Agricultural Transformation in North-East India
There are various paths that agricultural transformation adopts. Some of the theoretically celebrated paths are the English path, the Prussian path, the American path, the German experience, the Roman experience, etc. Theoretically the topic is debated sufficiently and in each line of the argument empirical studies were carried out. But the epistemic underpinnings of the arguments remain obscure for the readers at large because invariably all contenders deal with them implicitly. Further it is often surmised in the received literatures of tribal agricultural transformation that non-economic factors always dominate, shape and determine the modus operandi of economic variables. The present study: (i) clearly highlights the epistemic reasons adhering to a particular method to study agricultural transformation and thereby it analyses the issue with a clear philosophical approach; (ii) shows that under the event of globalization market forces are capable to release the economic variables to operate as per market principles and therefore they confer freedom particularly to labour through developing the labour market. Based on a large survey of 277 tribal households of West Kameng District of Arunachal Pradesh the study has a wider relevance in terms of application to different areas of tribal concentration in the north-east in particular and the country as a whole.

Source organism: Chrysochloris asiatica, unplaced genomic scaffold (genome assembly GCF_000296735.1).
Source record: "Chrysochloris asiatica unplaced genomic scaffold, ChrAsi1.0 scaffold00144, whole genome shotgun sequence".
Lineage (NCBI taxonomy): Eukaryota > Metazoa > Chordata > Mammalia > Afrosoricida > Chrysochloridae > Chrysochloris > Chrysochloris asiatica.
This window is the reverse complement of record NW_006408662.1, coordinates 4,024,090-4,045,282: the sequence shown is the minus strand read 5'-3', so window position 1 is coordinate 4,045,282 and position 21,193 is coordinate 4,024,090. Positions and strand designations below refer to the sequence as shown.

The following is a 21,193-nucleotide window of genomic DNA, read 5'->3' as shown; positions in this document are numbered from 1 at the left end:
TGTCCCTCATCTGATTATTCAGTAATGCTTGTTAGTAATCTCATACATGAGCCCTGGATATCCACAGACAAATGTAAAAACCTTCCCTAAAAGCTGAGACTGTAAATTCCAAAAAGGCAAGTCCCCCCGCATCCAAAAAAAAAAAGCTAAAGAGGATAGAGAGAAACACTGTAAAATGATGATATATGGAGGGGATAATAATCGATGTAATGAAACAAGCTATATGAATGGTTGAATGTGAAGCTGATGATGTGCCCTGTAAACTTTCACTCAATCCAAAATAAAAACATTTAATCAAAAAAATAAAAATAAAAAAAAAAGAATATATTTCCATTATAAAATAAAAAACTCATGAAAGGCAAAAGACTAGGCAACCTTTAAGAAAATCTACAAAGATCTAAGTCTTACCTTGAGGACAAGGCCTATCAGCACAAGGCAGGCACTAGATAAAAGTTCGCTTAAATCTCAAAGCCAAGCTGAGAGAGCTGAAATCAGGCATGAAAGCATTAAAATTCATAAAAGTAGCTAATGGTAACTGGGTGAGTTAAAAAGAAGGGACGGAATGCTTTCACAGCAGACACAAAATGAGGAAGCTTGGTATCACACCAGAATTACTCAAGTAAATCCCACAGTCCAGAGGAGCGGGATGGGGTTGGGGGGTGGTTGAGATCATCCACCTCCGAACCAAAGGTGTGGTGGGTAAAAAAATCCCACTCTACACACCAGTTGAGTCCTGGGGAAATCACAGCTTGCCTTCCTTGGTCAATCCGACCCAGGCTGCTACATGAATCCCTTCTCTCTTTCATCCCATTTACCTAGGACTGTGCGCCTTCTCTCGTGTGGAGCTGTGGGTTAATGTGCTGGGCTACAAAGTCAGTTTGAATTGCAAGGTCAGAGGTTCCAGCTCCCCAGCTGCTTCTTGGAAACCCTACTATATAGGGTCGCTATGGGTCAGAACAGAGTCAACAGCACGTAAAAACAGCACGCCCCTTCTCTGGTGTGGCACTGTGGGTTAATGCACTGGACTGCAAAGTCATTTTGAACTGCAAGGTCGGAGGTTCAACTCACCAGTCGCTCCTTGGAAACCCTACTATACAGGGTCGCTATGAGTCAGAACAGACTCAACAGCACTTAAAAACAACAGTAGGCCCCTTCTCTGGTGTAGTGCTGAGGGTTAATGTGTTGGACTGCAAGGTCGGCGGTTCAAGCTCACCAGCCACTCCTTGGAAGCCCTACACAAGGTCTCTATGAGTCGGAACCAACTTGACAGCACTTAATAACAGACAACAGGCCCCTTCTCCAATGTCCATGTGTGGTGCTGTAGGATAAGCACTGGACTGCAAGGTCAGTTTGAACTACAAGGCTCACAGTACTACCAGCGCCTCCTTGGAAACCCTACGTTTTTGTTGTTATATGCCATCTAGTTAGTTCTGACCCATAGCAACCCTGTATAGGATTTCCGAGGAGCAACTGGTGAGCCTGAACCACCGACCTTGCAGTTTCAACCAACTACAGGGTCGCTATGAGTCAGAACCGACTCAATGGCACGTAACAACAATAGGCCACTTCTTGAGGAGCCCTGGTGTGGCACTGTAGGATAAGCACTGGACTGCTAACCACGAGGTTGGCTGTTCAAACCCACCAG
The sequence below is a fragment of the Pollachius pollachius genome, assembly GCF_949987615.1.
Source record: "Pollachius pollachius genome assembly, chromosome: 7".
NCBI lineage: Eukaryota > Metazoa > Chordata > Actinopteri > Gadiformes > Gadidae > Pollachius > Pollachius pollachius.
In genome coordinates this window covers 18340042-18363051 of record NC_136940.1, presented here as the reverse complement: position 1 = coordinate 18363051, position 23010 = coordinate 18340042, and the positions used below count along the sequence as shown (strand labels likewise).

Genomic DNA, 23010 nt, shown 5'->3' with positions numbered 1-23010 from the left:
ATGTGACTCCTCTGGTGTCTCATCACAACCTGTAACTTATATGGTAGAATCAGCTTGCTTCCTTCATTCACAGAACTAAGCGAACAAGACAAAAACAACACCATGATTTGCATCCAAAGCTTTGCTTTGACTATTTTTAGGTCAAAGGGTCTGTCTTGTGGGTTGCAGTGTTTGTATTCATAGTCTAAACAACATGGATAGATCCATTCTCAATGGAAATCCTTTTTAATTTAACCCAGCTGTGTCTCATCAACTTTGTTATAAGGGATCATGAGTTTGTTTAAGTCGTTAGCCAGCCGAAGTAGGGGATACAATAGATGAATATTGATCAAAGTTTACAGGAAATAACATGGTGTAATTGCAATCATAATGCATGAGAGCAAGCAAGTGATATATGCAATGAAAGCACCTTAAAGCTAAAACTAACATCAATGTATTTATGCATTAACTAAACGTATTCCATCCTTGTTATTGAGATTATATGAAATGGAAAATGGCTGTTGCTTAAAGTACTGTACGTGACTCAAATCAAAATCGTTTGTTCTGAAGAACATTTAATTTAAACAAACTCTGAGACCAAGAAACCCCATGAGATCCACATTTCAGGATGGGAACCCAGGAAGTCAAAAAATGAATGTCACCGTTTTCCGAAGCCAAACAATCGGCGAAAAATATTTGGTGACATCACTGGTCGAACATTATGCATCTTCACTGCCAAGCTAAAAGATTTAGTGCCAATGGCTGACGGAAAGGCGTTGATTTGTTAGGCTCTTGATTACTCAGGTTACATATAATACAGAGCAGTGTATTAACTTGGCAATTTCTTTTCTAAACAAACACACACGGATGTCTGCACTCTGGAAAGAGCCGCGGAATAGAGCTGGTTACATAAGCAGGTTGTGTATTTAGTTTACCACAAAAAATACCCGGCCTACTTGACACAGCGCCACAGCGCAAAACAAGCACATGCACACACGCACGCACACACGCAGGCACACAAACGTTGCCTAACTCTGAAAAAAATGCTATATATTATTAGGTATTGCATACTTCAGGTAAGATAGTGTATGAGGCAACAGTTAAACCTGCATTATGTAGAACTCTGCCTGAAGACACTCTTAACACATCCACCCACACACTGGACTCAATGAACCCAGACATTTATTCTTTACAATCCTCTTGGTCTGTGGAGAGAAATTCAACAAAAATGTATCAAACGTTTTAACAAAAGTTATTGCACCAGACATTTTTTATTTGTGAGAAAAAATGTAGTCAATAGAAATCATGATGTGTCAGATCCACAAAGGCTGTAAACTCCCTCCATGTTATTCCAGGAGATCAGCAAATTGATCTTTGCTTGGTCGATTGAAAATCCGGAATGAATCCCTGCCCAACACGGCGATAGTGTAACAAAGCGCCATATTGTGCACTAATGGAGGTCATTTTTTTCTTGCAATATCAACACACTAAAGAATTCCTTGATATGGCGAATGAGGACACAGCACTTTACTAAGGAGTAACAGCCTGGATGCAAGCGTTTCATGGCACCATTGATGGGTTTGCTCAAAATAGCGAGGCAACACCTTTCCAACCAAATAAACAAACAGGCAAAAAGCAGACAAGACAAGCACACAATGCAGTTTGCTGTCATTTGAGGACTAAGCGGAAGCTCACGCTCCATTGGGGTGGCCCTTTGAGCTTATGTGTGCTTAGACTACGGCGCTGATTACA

M.A. Salam (b. 1964) is Lecturer (Selection Grade) in Economics at Government College, Bomdila Arunachal Pradesh. He studied upto post-graduation level at Aligarh Muslim University, Aligarh. He completed his Ph.D. At Jamia Millia Islamia, New Delhi. He has published many articles and has participated in various national and international seminars and conferences.
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